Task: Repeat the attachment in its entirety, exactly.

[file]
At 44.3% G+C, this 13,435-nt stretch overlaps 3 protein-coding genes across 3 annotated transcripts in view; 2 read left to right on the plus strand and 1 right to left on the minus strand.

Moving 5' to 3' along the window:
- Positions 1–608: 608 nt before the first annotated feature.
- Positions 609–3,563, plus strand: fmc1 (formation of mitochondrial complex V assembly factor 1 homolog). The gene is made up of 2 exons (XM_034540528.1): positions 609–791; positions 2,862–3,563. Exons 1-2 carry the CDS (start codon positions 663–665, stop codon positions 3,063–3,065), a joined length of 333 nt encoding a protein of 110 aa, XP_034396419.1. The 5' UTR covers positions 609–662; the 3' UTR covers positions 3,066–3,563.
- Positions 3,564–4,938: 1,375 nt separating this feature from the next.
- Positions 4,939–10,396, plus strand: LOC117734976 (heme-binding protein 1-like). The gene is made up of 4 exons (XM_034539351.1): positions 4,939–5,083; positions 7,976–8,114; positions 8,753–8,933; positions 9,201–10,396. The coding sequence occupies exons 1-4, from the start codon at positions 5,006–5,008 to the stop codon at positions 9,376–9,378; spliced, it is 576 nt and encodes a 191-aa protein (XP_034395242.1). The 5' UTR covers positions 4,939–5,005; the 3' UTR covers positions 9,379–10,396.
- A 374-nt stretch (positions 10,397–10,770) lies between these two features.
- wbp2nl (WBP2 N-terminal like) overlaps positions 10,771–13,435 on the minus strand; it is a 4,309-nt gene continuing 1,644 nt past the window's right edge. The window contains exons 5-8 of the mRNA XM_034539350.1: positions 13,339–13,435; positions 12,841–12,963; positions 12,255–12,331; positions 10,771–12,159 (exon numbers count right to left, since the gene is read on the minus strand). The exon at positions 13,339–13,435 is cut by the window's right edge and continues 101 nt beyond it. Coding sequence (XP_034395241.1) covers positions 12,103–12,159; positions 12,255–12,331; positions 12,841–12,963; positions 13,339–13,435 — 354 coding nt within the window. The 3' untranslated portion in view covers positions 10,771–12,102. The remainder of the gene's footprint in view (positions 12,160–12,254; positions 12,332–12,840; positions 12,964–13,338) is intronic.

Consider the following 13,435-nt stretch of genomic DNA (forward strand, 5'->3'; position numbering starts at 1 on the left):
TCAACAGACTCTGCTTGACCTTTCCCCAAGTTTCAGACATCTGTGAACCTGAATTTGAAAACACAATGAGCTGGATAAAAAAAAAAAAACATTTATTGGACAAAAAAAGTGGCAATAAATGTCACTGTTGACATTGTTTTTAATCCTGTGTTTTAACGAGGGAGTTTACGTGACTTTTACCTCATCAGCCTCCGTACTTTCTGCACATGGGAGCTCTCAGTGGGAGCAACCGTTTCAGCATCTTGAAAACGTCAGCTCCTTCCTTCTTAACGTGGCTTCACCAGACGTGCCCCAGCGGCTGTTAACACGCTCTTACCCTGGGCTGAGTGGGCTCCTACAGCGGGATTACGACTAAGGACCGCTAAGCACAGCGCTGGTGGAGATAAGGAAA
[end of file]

At 44.3% G+C, this 13,435-nt stretch overlaps 3 protein-coding genes across 3 annotated transcripts in view; 2 read left to right on the plus strand and 1 right to left on the minus strand.

Moving 5' to 3' along the window:
- Positions 1–608: 608 nt before the first annotated feature.
- Positions 609–3,563, plus strand: fmc1 (formation of mitochondrial complex V assembly factor 1 homolog). The gene is made up of 2 exons (XM_034540528.1): positions 609–791; positions 2,862–3,563. Exons 1-2 carry the CDS (start codon positions 663–665, stop codon positions 3,063–3,065), a joined length of 333 nt encoding a protein of 110 aa, XP_034396419.1. The 5' UTR covers positions 609–662; the 3' UTR covers positions 3,066–3,563.
- Positions 3,564–4,938: 1,375 nt separating this feature from the next.
- Positions 4,939–10,396, plus strand: LOC117734976 (heme-binding protein 1-like). The gene is made up of 4 exons (XM_034539351.1): positions 4,939–5,083; positions 7,976–8,114; positions 8,753–8,933; positions 9,201–10,396. The coding sequence occupies exons 1-4, from the start codon at positions 5,006–5,008 to the stop codon at positions 9,376–9,378; spliced, it is 576 nt and encodes a 191-aa protein (XP_034395242.1). The 5' UTR covers positions 4,939–5,005; the 3' UTR covers positions 9,379–10,396.
- A 374-nt stretch (positions 10,397–10,770) lies between these two features.
- wbp2nl (WBP2 N-terminal like) overlaps positions 10,771–13,435 on the minus strand; it is a 4,309-nt gene continuing 1,644 nt past the window's right edge. The window contains exons 5-8 of the mRNA XM_034539350.1: positions 13,339–13,435; positions 12,841–12,963; positions 12,255–12,331; positions 10,771–12,159 (exon numbers count right to left, since the gene is read on the minus strand). The exon at positions 13,339–13,435 is cut by the window's right edge and continues 101 nt beyond it. Coding sequence (XP_034395241.1) covers positions 12,103–12,159; positions 12,255–12,331; positions 12,841–12,963; positions 13,339–13,435 — 354 coding nt within the window. The 3' untranslated portion in view covers positions 10,771–12,102. The remainder of the gene's footprint in view (positions 12,160–12,254; positions 12,332–12,840; positions 12,964–13,338) is intronic.

Consider the following 13,435-nt stretch of genomic DNA (forward strand, 5'->3'; position numbering starts at 1 on the left):
TCAACAGACTCTGCTTGACCTTTCCCCAAGTTTCAGACATCTGTGAACCTGAATTTGAAAACACAATGAGCTGGATAAAAAAAAAAAAACATTTATTGGACAAAAAAAGTGGCAATAAATGTCACTGTTGACATTGTTTTTAATCCTGTGTTTTAACGAGGGAGTTTACGTGACTTTTACCTCATCAGCCTCCGTACTTTCTGCACATGGGAGCTCTCAGTGGGAGCAACCGTTTCAGCATCTTGAAAACGTCAGCTCCTTCCTTCTTAACGTGGCTTCACCAGACGTGCCCCAGCGGCTGTTAACACGCTCTTACCCTGGGCTGAGTGGGCTCCTACAGCGGGATTACGACTAAGGACCGCTAAGCACAGCGCTGGTGGAGATAAGGAAA